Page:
The Jackson Clarion-Ledger: "The Oxford debate remained listed among 'upcoming events' on McCain's official campaign Web site, and the event page proclaimed: 'Please watch John McCain debate Barack Obama in a presidential debate focusing on foreign policy on September 26th in Oxford.' Most people at the University of Mississippi acted Thursday as if there was little doubt that the debate will happen, though. Media poured onto campus, and satellite trucks filled several parking lots. During certain times of the day, those walking across campus with press credentials and cameras outnumbered those carrying textbooks. Tents went up in the Grove for 'Issues Alley' -- a sort of information fair for young voters. A stage was erected for the Rock the Debate celebration today on campus."
"McCain's staff also was still working here to advance the senator's visit. His wife, Cindy, has events scheduled today. Ole Miss spokeswoman Barbara Lago confirmed that advance teams for Obama and McCain, as well as debate moderator Jim Lehrer, signed off on the debate facilities. 'Everything is in place and ready,' Lago said."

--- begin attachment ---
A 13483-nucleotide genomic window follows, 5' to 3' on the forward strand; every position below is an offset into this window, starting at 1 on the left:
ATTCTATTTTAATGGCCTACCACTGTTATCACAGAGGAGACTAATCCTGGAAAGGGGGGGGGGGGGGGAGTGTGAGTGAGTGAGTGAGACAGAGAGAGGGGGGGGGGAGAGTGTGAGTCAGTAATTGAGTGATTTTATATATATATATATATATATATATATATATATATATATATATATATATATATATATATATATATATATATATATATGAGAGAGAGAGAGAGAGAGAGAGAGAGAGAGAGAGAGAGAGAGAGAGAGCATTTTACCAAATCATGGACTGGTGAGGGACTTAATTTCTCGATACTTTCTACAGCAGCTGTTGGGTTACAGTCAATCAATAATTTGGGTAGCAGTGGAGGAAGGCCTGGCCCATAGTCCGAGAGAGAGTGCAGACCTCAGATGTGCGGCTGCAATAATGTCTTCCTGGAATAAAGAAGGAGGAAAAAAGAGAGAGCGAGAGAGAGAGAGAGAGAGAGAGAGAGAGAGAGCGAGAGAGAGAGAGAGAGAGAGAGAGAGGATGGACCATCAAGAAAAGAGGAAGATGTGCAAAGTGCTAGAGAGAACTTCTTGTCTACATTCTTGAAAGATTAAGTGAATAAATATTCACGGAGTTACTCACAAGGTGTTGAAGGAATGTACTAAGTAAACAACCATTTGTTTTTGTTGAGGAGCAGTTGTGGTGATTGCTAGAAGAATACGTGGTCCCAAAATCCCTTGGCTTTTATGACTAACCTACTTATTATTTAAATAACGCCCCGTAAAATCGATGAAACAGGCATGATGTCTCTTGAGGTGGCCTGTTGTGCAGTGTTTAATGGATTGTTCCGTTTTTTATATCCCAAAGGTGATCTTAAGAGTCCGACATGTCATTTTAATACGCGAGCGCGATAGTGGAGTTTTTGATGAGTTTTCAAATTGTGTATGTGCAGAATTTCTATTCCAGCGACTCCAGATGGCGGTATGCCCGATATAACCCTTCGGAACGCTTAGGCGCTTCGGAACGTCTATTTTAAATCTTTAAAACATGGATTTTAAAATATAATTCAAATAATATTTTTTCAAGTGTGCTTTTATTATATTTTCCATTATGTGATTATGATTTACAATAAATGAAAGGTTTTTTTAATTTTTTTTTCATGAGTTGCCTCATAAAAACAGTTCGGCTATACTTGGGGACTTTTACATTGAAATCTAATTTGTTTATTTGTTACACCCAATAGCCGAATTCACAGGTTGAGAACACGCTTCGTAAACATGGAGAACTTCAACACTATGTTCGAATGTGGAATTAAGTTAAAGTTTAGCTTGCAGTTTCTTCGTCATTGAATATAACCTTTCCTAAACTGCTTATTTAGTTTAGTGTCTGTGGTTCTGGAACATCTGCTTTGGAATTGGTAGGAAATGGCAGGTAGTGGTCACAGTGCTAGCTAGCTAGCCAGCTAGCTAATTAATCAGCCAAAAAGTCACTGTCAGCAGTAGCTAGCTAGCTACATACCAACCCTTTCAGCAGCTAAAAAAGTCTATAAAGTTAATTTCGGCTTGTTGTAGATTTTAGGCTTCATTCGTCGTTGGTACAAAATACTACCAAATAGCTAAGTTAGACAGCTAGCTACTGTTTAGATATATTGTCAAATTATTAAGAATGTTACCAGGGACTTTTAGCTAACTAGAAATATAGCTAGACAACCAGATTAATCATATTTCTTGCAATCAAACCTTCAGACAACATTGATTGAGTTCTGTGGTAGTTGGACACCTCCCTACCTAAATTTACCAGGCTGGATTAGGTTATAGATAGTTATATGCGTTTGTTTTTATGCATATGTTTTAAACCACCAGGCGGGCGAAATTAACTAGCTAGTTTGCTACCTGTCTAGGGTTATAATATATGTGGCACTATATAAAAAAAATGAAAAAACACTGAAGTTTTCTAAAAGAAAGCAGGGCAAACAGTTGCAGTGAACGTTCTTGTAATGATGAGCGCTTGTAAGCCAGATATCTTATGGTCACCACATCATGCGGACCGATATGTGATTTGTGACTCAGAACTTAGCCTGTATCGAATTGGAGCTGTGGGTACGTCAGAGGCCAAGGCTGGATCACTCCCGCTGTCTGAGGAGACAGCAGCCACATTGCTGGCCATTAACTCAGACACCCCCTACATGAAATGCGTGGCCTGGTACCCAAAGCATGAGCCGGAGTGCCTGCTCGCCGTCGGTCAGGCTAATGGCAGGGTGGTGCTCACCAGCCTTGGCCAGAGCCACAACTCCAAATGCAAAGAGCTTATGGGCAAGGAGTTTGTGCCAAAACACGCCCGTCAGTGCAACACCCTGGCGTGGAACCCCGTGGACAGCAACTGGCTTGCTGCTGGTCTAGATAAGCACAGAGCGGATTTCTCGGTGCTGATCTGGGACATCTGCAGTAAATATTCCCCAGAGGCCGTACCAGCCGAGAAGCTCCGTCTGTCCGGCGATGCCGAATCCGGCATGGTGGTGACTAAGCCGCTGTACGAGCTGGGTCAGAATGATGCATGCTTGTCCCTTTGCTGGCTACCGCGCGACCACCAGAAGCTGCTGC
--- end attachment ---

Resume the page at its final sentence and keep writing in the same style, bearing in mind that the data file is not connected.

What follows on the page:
The Los Angeles Times' Z. Barabak does some expectations setting: "Obama, who once taught constitutional law, tends toward long, annotated answers and shrinks from verbal combat. His laid-back manner can seem aloof and, at times, condescending. McCain is blunt and relishes the cut and thrust of political battle, though his pugnacity can make him seem short-tempered and angry."
The LA Times also does a debate preview of sorts by comparing McCain's and Obama's foreign policies and noting that they've started to come closer together. "[O]n a striking list of particulars -- including Russia, Afghanistan, Iraq -- their differences have narrowed as election day has approached. In part, the migration reflects the complexity of this year's national security issues, knotty problems that have defied solutions proposed by partisans on the left or right. But the shift also reflects how the candidates are increasingly focusing on uncommitted voters."